Maz O' Connor
What I Wanted
Restless Head Records
It is such a self-descriptive and appropriate title!
After releasing three folkish albums during the last decade, Maz O'Connor decided that she needed a change of direction, she was another artist reassessing their work during lockdown and she found new inspirations, new sounds, new approaches to making music. 'What I Wanted' is the result of that journey, it's a brave album that exists beyond the edges of her previous comfort zone and it’s all the more engaging because of it.
That first taste of O'Connor's new material, the single 'Soho', is included here. Although the acoustic instruments were still there, they were weaved around a delicate electronic soundscape, textured pianos, and gentle percussion (courtesy of composer and arranger Will Gardner). A perfect setting for O' Connor's pure vocals and her lament for the slow eroding of all that was quirky, lovable, and independent of one of London's most celebrated corners.
'Soho' also introduces a theme that runs through the album, initially inspired by The Pilgrim’s Progress by John Bunyan, the tale of a spiritual journey is re-told with the city streets of London, O’Connor’s current home, as a backdrop. A narrator-persona who wanders the streets, often at night, telling of the characters she meets. As O’Connor expands “I was imagining that the London of this album is in some ways an allegory rather than a literal place. The narrator is searching not for another place but for a state of mind. Freedom, release, love, connection...the real stuff underneath all the corporate skyscrapers. She is looking for redemption or grace.”
O'Connor's thoughts about her Catholic upbringing and subsequent lapsed faith appear throughout the album. On 'Jessica' she recalls a close teenage friendship, memories that mix pleasure and pain ('Do you think we would have been in love, if we had been allowed, Jesus hates that kind of stuff ...'). It is a reminder of how simple and how complicated those times could be. Elsewhere, the character at the centre of the hypnotic ‘When It Comes For You’ appears to be getting a dressing down from the singer ('...how can I be with you?, you can't be with yourself'), but the song unfolds into a wider critique of modern living, consumerism ('do you ever get the feeling, they put a price on breathing?'), as well as new age spirituality and self medicating (‘you only miss me when you’re high, think I don’t know that?). The song appears to question what or how we fill the huge voids in our lives.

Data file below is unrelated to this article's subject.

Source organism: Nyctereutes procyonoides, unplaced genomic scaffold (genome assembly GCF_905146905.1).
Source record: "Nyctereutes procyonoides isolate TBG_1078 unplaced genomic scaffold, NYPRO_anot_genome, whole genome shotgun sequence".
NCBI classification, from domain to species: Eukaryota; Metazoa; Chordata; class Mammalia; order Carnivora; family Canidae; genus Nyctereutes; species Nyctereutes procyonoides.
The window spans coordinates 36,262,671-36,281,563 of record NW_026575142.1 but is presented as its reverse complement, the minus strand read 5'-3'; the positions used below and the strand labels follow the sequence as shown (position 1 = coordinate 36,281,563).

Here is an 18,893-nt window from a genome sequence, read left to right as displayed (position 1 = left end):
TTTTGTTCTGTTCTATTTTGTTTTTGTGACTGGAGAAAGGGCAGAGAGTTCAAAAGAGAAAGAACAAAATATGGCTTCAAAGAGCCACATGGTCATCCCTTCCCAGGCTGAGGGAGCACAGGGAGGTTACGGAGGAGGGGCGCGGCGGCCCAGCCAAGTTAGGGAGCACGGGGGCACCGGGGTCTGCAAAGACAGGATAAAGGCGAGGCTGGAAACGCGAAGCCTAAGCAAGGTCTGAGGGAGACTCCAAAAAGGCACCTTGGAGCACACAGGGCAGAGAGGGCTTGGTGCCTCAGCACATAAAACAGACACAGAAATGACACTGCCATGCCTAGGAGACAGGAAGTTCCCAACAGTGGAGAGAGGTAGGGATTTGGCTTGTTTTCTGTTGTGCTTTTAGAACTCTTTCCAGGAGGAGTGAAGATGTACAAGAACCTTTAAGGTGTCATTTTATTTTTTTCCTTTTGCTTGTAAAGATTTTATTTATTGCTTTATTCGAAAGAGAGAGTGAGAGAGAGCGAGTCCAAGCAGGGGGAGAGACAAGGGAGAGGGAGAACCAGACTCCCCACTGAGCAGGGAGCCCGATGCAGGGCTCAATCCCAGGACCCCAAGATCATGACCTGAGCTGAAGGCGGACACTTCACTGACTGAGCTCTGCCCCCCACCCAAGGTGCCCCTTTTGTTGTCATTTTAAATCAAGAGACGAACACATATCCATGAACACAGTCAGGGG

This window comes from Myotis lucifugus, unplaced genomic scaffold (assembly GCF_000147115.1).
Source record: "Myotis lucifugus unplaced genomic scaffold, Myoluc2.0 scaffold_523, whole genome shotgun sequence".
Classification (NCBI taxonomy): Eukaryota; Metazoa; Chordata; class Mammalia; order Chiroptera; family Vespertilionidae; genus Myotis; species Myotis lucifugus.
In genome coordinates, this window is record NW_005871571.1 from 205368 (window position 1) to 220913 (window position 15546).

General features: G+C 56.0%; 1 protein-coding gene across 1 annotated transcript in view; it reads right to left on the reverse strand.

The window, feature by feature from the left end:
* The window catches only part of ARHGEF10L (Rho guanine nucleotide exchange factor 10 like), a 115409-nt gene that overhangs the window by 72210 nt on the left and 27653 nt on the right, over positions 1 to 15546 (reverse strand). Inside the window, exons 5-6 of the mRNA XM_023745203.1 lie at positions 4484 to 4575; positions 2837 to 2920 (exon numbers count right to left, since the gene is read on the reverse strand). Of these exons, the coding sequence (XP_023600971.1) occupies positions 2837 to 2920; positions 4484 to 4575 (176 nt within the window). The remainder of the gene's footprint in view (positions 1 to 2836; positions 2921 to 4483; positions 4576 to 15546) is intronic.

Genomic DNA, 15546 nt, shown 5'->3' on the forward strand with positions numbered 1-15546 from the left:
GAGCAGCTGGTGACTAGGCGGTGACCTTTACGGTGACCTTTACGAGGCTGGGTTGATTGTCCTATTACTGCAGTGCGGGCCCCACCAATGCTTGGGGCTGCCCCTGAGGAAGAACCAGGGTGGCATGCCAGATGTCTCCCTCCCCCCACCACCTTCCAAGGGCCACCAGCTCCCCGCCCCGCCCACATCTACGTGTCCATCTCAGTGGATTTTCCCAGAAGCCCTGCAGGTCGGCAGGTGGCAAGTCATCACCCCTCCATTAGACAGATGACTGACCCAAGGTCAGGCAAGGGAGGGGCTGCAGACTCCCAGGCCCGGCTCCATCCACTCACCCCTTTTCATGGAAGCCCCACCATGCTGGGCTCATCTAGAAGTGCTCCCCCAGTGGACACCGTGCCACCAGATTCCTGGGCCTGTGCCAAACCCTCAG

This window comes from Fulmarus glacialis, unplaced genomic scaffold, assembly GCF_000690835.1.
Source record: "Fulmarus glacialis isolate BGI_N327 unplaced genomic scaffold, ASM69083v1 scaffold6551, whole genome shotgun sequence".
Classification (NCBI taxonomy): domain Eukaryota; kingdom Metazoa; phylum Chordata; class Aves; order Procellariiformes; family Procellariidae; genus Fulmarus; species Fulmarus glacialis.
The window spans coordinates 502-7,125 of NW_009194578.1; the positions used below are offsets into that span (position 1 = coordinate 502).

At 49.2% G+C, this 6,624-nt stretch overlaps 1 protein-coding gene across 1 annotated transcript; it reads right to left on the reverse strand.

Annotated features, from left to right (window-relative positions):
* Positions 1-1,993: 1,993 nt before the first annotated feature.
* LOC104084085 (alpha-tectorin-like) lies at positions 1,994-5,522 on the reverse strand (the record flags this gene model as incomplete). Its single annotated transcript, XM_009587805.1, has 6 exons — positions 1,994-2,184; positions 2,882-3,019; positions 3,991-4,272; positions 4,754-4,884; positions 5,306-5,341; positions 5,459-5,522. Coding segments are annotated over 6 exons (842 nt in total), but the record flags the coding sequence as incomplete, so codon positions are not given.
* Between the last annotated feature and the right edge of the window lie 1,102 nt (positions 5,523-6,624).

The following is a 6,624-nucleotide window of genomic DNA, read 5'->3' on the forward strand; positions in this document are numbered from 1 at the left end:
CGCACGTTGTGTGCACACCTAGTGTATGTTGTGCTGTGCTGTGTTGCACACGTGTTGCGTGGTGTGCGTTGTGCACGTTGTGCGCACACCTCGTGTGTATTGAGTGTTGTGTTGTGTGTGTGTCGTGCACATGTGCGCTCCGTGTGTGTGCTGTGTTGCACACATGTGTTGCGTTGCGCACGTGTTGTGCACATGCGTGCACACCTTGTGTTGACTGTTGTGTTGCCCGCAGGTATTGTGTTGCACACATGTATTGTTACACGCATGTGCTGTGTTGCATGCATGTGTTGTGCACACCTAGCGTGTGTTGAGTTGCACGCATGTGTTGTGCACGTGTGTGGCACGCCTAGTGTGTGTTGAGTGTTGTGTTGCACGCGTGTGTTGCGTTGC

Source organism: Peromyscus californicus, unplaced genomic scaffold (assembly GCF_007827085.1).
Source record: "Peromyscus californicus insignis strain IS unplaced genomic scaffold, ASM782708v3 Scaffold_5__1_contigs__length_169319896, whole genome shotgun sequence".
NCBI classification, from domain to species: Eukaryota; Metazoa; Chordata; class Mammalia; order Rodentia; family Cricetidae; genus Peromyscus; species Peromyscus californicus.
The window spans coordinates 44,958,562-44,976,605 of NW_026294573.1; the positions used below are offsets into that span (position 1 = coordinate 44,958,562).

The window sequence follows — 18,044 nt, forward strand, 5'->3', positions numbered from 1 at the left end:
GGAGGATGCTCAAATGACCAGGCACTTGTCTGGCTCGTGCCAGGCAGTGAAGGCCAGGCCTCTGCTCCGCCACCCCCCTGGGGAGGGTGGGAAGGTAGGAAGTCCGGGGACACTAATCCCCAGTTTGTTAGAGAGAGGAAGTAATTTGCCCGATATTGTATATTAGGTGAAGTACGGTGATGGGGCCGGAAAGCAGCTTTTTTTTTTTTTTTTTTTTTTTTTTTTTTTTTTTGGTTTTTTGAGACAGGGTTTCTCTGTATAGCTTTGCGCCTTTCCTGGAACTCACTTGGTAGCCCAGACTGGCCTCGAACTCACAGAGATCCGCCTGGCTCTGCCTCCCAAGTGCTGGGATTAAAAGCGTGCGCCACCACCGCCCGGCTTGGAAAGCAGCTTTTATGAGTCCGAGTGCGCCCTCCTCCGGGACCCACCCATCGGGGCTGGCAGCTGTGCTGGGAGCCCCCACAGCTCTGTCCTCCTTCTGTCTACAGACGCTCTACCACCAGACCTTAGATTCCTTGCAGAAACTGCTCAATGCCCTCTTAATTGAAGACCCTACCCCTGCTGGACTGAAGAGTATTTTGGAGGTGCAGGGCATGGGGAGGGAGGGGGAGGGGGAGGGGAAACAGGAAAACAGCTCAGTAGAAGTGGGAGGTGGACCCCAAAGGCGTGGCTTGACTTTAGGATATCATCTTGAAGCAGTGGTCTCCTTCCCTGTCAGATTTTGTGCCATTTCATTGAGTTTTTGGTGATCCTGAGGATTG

It is the title track that is the album's most astonishing moment. Quiet piano textures and a lonely, reflective voice An echoey lament, as startling as the quietly tender moments on Hannah Peel’s ‘Awake But Always Dreaming.’ ‘What I Wanted’ is a song that links so many of the album's themes together - the path not taken and regrets, the places we came from, the places we call home, and the beautiful disillusionment and joy of it all. It is quite breathtaking!
Listening to this album brings one of David Bowie’s finest pieces of advice to mind. He once observed that if an artist is feeling safe then ‘they’re not working in the right area' and that instead, they should go ‘...a little further into the water…a little out of your depth’ and that only then would they be in the ‘right place to do something exciting.’ This is exactly where Maz O’Connor is right now - creating something new, something unexpected but uniquely hers. Something very exciting indeed.
Memories are Now, is a bold and inventive collection from Jesca Hoop who says each new record begins with a musical identity crisis
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